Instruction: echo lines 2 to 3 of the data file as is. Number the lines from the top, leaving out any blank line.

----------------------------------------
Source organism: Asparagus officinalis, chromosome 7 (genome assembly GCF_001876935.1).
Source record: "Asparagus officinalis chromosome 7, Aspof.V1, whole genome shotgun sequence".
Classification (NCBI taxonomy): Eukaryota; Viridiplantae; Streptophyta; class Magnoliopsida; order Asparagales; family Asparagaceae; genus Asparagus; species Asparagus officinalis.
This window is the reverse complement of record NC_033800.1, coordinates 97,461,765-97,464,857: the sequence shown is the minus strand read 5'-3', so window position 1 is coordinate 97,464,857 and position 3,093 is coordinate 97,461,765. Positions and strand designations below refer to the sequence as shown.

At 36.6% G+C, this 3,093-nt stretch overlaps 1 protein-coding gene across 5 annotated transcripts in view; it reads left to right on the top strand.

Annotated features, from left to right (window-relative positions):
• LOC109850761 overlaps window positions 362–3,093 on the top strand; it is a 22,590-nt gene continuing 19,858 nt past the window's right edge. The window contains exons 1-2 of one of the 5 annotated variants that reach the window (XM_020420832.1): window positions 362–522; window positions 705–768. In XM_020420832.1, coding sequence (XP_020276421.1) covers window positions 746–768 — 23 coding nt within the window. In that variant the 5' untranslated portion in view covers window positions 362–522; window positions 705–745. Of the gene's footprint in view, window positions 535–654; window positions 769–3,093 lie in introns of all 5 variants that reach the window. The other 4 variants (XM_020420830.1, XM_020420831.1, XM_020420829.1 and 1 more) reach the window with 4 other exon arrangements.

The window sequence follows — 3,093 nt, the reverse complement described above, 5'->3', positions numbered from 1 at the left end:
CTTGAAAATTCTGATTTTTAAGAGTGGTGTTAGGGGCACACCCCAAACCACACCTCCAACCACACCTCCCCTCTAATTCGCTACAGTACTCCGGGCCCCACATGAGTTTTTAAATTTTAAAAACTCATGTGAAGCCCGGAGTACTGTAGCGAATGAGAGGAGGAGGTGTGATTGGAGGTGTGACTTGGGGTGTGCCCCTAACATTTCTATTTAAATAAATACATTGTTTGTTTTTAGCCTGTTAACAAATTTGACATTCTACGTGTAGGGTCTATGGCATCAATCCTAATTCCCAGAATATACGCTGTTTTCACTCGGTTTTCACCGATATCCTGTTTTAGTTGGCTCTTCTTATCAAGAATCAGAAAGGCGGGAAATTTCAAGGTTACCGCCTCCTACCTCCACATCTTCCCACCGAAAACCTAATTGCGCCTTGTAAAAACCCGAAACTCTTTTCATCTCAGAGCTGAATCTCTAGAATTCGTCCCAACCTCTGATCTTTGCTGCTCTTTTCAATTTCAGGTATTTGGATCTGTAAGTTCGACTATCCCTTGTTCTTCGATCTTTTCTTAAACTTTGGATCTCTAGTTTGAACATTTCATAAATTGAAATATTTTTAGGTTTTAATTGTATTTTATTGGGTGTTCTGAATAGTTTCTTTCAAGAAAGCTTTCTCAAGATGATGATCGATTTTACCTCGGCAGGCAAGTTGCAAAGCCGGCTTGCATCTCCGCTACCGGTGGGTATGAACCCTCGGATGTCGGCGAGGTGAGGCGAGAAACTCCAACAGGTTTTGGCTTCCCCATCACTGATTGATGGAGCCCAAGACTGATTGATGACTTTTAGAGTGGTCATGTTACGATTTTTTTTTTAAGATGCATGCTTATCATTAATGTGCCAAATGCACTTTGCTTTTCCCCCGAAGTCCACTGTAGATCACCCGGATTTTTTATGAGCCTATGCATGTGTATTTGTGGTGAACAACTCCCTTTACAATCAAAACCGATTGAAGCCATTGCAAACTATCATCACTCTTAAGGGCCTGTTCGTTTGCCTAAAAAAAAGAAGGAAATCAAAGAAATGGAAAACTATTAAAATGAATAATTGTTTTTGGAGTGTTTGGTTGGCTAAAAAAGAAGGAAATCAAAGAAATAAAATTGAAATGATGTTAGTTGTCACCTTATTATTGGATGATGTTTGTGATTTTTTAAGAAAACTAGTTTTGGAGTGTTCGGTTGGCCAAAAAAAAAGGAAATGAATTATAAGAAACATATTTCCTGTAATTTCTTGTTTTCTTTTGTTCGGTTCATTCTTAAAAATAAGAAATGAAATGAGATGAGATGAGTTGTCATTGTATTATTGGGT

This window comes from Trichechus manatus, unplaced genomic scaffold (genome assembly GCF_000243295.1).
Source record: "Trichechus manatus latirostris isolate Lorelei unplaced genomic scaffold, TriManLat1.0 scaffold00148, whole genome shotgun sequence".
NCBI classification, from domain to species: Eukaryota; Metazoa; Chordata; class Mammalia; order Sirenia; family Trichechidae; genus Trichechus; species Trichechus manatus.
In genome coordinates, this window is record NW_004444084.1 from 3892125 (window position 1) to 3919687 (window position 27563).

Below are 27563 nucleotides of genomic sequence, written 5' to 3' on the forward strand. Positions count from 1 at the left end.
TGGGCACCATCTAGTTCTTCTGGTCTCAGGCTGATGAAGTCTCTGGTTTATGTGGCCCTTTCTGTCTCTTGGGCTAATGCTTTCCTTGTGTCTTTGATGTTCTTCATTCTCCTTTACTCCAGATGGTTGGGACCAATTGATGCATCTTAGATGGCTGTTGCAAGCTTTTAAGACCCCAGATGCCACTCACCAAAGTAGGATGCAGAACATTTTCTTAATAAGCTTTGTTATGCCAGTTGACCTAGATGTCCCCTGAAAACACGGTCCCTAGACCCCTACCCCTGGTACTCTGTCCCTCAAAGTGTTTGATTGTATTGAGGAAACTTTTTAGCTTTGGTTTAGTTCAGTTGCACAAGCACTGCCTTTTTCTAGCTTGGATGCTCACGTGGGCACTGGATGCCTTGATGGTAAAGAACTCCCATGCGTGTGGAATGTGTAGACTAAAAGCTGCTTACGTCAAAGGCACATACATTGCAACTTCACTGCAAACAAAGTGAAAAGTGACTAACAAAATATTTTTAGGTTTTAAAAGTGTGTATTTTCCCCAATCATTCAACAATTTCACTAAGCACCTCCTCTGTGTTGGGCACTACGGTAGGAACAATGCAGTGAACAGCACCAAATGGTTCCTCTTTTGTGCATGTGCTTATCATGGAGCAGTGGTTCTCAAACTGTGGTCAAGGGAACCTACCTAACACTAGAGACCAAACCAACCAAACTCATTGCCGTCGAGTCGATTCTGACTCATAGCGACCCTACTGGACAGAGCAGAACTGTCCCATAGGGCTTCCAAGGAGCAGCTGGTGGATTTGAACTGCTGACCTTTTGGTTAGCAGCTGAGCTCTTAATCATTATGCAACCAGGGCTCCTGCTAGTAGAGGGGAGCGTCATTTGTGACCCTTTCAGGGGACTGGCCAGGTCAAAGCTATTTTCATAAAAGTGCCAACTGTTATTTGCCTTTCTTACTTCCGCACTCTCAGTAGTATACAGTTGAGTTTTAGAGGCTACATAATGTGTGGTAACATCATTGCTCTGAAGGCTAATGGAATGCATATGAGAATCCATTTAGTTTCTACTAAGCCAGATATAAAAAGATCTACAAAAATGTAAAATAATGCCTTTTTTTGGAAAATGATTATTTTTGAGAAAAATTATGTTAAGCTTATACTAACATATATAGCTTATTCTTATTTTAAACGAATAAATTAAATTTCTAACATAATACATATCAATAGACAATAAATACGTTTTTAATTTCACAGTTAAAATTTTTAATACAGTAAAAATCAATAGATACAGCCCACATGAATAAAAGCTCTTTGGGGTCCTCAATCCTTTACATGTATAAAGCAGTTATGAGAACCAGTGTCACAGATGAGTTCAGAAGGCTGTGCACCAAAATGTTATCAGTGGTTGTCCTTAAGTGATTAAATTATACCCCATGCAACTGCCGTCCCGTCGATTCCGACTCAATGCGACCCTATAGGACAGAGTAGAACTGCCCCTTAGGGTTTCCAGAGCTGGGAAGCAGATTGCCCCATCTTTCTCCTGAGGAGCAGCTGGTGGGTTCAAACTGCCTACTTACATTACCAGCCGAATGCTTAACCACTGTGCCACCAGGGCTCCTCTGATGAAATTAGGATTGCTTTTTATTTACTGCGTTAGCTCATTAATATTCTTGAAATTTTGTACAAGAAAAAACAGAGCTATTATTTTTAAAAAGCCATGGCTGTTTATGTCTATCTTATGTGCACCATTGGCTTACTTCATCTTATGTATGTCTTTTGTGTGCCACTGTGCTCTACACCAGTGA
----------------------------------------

Source record: "Asparagus officinalis chromosome 7, Aspof.V1, whole genome shotgun sequence".
Classification (NCBI taxonomy): Eukaryota; Viridiplantae; Streptophyta; class Magnoliopsida; order Asparagales; family Asparagaceae; genus Asparagus; species Asparagus officinalis.